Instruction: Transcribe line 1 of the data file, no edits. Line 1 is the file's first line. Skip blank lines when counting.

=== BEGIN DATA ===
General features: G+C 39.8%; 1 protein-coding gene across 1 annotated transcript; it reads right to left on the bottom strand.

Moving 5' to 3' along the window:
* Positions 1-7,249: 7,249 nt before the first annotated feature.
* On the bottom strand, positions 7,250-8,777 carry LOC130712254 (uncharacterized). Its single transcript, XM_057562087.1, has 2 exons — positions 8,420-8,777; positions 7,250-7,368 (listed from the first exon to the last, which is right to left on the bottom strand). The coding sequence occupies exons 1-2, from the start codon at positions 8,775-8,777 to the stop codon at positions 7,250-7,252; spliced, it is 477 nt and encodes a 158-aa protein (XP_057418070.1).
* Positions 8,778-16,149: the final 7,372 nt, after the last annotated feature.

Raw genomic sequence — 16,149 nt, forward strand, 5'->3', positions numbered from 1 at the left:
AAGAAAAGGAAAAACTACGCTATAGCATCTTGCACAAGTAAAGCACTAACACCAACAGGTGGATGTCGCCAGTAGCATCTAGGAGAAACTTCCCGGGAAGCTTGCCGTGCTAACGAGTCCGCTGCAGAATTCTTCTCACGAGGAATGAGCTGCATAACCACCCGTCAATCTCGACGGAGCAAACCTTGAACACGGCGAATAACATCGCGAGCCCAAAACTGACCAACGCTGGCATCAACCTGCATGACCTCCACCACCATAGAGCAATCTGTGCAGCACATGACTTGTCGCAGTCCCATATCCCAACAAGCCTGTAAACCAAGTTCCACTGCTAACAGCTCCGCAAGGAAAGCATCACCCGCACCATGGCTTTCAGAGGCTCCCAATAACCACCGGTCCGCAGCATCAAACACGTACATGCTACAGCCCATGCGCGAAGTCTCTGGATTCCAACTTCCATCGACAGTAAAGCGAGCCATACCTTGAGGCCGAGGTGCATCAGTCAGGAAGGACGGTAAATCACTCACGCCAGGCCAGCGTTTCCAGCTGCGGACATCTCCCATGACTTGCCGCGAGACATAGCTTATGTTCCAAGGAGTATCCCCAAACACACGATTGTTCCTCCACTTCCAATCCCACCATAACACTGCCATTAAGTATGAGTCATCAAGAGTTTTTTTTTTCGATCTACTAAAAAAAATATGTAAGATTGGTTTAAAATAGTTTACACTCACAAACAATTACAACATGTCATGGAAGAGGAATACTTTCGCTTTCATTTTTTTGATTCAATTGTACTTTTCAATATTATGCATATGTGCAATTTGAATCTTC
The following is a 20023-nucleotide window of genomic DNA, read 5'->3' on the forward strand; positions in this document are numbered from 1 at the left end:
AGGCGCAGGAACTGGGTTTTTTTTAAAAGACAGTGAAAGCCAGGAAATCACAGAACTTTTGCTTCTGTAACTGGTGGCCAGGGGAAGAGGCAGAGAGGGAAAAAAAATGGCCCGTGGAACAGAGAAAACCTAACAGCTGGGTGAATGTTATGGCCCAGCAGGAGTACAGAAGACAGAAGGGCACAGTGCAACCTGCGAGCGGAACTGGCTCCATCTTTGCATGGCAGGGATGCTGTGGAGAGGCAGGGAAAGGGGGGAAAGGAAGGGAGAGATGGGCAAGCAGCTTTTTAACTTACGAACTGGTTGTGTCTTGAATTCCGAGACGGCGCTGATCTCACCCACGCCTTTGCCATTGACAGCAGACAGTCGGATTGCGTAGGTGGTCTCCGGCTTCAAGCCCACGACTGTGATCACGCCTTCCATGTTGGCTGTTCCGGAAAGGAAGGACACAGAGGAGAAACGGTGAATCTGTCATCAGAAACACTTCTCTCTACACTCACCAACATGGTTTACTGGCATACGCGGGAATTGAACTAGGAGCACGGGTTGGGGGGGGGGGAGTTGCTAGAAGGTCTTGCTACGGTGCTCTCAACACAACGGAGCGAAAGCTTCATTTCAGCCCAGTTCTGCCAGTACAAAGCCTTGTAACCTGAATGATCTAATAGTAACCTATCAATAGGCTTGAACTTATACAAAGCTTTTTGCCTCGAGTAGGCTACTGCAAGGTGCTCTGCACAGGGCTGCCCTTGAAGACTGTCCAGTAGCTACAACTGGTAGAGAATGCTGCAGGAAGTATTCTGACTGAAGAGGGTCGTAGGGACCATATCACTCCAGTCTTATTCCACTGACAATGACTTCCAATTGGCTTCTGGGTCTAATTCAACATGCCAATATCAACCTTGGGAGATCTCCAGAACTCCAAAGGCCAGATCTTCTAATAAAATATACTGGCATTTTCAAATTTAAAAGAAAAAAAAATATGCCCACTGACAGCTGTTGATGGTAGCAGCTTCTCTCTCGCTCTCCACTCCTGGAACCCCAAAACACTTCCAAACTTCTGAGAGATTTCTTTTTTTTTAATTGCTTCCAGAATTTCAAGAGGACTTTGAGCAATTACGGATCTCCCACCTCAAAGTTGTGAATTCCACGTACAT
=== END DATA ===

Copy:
General features: G+C 39.8%; 1 protein-coding gene across 1 annotated transcript; it reads right to left on the bottom strand.